Monday, June 23, 2014

Midsummer's Eve

It is St. John's Eve. Tomorrow is the Feast of the Baptist. It was a tradition in the days of Christendom to have a bonfire in honor of the saint who was a "burning and shining light." (John 5:35) In some places, they still do; my father always had a bonfire in honor of the Birthday of the Baptist. In the Middle Ages, there were St. John carols (carols were not just for Christmas), dancing, and everyone would burn rubbish and old bones as a sign of the end of the old covenant. Houses would be decorated with St. John's Wort, and young girls would sleep with wildflowers under their pillows in the hope that they would dream of their future spouse. Fish Eaters, which has the details about the festivity, also discusses how the Vespers hymn for St. John's Day is the origin for "Do, Re, Mi:"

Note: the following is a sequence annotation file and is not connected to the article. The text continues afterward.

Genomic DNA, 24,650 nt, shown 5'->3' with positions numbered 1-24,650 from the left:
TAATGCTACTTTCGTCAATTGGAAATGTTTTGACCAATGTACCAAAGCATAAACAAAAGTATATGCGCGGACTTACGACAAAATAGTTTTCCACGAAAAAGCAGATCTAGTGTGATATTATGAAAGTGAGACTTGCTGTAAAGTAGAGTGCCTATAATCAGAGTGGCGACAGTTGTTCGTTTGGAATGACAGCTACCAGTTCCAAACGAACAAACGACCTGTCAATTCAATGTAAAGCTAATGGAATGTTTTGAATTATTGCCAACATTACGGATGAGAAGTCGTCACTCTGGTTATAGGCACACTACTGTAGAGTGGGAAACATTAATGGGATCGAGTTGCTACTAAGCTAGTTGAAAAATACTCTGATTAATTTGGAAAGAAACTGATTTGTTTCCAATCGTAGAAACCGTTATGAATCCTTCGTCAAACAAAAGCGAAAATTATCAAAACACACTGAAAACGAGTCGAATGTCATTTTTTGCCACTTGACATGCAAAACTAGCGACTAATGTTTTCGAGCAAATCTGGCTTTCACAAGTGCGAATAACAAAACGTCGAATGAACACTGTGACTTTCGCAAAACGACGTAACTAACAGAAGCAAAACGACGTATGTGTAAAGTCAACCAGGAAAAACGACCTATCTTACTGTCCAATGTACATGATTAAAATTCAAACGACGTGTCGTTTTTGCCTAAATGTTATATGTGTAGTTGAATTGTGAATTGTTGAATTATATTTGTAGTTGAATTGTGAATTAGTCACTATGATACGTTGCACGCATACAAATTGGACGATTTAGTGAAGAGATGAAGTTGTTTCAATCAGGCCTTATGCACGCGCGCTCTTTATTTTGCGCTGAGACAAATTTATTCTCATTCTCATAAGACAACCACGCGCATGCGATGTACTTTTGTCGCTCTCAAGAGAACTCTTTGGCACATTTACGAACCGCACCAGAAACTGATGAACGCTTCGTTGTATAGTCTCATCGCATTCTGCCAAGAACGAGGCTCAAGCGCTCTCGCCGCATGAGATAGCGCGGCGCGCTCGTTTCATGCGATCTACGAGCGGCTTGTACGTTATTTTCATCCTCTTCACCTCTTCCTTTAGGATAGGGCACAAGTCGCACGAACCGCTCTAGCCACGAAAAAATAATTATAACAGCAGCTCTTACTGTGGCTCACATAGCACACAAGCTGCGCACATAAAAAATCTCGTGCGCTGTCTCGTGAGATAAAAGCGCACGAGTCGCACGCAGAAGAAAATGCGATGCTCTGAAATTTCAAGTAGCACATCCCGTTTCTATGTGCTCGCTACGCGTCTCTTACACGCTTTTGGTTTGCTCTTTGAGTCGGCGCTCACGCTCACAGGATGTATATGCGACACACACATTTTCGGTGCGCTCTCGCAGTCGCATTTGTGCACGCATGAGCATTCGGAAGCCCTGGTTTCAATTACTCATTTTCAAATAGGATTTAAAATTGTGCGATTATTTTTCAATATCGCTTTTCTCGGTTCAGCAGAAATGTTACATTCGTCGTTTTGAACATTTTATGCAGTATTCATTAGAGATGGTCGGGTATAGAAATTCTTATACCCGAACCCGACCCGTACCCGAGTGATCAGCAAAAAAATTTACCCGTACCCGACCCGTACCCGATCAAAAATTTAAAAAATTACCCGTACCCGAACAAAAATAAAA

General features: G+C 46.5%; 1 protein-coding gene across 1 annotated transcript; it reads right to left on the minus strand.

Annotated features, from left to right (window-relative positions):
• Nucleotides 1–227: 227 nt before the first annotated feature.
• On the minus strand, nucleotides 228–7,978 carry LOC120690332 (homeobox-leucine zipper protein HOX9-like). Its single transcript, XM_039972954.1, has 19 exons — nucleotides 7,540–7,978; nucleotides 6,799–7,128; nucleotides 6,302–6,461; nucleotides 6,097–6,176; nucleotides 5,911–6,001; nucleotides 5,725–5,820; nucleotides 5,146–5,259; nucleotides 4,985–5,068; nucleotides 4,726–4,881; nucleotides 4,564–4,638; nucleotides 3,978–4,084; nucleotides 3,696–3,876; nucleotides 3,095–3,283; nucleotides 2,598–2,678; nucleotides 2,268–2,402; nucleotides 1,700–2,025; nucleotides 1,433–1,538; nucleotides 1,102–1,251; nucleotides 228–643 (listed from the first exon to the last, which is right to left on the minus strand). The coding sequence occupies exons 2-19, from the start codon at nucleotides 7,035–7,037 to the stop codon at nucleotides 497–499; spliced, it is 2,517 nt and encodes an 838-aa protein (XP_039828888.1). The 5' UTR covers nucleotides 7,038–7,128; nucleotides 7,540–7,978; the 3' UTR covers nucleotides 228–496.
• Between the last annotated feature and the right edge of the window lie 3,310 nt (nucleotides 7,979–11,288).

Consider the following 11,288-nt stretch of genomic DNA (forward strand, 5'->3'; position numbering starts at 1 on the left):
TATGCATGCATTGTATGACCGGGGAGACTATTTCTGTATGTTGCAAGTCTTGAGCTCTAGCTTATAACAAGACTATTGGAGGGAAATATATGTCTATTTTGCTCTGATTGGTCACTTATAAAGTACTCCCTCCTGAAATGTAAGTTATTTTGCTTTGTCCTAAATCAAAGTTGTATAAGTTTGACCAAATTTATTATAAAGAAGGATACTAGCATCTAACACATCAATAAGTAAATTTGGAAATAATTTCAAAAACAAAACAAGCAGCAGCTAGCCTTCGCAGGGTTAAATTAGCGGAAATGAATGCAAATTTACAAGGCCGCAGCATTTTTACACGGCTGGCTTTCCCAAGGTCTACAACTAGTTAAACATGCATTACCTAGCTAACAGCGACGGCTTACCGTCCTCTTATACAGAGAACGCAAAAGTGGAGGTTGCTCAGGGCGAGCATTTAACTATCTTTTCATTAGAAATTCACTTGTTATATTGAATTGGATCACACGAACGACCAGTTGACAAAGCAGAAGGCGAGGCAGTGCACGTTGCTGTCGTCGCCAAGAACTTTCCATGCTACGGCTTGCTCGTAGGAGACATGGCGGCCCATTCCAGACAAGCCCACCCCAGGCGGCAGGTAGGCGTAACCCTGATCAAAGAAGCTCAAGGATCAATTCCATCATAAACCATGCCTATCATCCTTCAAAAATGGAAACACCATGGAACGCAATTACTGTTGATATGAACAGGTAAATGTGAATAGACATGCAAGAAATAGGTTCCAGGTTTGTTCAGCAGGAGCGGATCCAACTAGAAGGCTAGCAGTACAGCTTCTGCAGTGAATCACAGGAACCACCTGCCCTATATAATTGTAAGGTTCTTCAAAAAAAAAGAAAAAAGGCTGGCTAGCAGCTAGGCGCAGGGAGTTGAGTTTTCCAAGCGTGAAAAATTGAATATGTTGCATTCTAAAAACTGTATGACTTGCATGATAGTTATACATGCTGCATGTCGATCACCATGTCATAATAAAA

Another interesting thing about the Feast of St. John: the Breviary's hymn for this day, Ut queant laxis -- the hymn sung or recited during the blessing of the bonfire -- is the source of our names of musical notes -- Do, Re, Mi, Fa, So, La, Ti, Do. The hymn, attributed to Paulus Diaconus (Paul the Deacon, ca. A.D. 720-799), was noted by a monk to rise one note in the diatonic C-Scale with each verse. The syllables sung at each rise in pitch give us the names of our notes (the "Ut" was later changed to "Do" for easier pronunciation):
Ut queant laxis
Re
sonare fibris
Mi
ra gestorum
Fa
muli tuorum,
So
lve polluti
La
bii reatum,
Sanc
Te Ioannes.

2 comments:

Elizabeth said...

Fascinating!
My 5 year old is named for John the Baptist so tomorrow is his Name Day! We will have to have a bon fire...I have all the ingredients for S'mores!

Julygirl said...

It would be good for us in this day ang age to continue these celebratory rituals which were lost as the 20th Century spiraled into atheism.

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